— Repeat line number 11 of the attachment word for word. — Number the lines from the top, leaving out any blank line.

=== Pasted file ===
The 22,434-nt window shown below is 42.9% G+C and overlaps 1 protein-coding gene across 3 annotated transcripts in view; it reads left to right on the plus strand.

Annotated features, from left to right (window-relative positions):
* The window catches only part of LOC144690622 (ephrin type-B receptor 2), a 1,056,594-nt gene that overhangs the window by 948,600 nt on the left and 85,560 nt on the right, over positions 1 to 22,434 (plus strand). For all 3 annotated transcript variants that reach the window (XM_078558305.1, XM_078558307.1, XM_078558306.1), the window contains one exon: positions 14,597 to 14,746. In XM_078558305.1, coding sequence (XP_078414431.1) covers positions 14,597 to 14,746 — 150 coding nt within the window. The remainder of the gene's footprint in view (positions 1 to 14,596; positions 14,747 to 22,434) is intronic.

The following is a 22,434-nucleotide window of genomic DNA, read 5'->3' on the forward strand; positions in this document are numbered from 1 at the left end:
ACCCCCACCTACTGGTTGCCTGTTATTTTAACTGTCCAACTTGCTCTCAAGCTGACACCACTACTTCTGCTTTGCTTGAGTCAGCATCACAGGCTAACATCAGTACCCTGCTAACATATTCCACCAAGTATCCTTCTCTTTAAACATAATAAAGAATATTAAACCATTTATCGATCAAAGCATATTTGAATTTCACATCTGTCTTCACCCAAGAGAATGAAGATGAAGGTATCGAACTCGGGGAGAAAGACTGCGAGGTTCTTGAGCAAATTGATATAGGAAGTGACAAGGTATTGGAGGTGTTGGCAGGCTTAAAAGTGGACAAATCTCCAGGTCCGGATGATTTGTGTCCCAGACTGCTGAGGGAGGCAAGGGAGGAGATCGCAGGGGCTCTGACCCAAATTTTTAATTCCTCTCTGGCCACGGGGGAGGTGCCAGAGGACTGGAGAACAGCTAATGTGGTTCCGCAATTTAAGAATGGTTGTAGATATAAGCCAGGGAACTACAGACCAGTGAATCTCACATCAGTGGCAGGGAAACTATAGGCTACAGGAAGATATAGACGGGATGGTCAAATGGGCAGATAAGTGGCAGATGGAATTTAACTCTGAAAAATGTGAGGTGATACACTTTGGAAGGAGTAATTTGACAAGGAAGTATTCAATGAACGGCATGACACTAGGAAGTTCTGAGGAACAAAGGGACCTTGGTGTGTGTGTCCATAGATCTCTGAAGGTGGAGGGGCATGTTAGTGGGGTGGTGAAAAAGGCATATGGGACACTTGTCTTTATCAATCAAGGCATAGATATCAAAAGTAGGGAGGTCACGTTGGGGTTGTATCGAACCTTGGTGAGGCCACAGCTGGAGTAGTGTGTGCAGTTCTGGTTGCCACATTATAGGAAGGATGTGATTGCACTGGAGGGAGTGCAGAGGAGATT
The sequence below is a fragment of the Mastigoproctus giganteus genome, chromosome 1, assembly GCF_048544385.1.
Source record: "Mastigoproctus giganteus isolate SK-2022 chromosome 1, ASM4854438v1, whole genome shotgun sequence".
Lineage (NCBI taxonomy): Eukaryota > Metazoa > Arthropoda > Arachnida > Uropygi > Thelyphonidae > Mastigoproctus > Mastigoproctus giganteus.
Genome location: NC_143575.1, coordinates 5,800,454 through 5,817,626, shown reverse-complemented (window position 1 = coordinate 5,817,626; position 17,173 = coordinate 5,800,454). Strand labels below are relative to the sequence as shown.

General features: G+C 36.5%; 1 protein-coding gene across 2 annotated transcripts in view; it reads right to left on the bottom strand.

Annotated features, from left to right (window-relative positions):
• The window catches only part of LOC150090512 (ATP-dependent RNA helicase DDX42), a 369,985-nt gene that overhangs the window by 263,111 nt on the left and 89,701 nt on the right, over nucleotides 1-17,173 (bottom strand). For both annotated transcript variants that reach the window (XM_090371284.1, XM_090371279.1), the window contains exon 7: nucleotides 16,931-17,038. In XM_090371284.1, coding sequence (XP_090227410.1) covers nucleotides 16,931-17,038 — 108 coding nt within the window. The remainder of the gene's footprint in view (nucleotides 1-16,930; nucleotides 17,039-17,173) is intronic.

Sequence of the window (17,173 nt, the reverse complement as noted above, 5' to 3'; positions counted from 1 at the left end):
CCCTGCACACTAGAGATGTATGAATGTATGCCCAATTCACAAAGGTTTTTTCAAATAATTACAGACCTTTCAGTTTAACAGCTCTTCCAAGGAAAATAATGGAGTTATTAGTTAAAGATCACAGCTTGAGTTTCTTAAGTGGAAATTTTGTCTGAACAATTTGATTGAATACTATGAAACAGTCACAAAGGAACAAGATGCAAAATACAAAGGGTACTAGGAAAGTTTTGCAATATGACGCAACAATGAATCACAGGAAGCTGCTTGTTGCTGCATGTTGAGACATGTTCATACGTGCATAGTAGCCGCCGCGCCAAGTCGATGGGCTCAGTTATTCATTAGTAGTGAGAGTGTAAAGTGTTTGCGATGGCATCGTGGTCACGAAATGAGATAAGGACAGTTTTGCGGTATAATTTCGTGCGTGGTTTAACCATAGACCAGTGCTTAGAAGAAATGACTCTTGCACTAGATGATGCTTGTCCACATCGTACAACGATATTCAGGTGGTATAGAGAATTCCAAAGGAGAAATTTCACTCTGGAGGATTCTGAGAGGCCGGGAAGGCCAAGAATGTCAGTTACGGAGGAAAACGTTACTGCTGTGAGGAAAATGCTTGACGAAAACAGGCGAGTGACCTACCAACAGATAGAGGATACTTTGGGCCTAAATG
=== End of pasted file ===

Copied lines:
Annotated features, from left to right (window-relative positions):